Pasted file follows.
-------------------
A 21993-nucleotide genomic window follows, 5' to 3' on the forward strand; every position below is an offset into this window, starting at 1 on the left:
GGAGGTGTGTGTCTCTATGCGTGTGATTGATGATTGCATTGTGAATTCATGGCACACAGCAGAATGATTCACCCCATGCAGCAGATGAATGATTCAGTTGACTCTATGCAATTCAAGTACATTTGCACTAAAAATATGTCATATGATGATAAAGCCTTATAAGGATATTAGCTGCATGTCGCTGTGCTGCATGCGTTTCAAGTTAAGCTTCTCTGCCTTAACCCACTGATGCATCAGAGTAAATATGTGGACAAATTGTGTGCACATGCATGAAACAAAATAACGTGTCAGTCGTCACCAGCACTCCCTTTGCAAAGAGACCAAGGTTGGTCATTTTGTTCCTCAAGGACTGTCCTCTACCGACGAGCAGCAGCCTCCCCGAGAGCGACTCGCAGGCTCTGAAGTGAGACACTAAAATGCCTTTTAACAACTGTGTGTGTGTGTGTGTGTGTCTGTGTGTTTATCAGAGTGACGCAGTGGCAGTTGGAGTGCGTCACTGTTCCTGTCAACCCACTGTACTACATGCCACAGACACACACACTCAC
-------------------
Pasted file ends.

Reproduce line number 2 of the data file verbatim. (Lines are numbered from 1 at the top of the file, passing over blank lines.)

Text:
GGAGGTGTGTGTCTCTATGCGTGTGATTGATGATTGCATTGTGAATTCATGGCACACAGCAGAATGATTCACCCCATGCAGCAGATGAATGATTCAGTTGACTCTATGCAATTCAAGTACATTTGCACTAAAAATATGTCATATGATGATAAAGCCTTATAAGGATATTAGCTGCATGTCGCTGTGCTGCATGCGTTTCAAGTTAAGCTTCTCTGCCTTAACCCACTGATGCATCAGAGTAAATATGTGGACAAATTGTGTGCACATGCATGAAACAAAATAACGTGTCAGTCGTCACCAGCACTCCCTTTGCAAAGAGACCAAGGTTGGTCATTTTGTTCCTCAAGGACTGTCCTCTACCGACGAGCAGCAGCCTCCCCGAGAGCGACTCGCAGGCTCTGAAGTGAGACACTAAAATGCCTTTTAACAACTGTGTGTGTGTGTGTGTGTGTCTGTGTGTTTATCAGAGTGACGCAGTGGCAGTTGGAGTGCGTCACTGTTCCTGTCAACCCACTGTACTACATGCCACAGACACACACACTCAC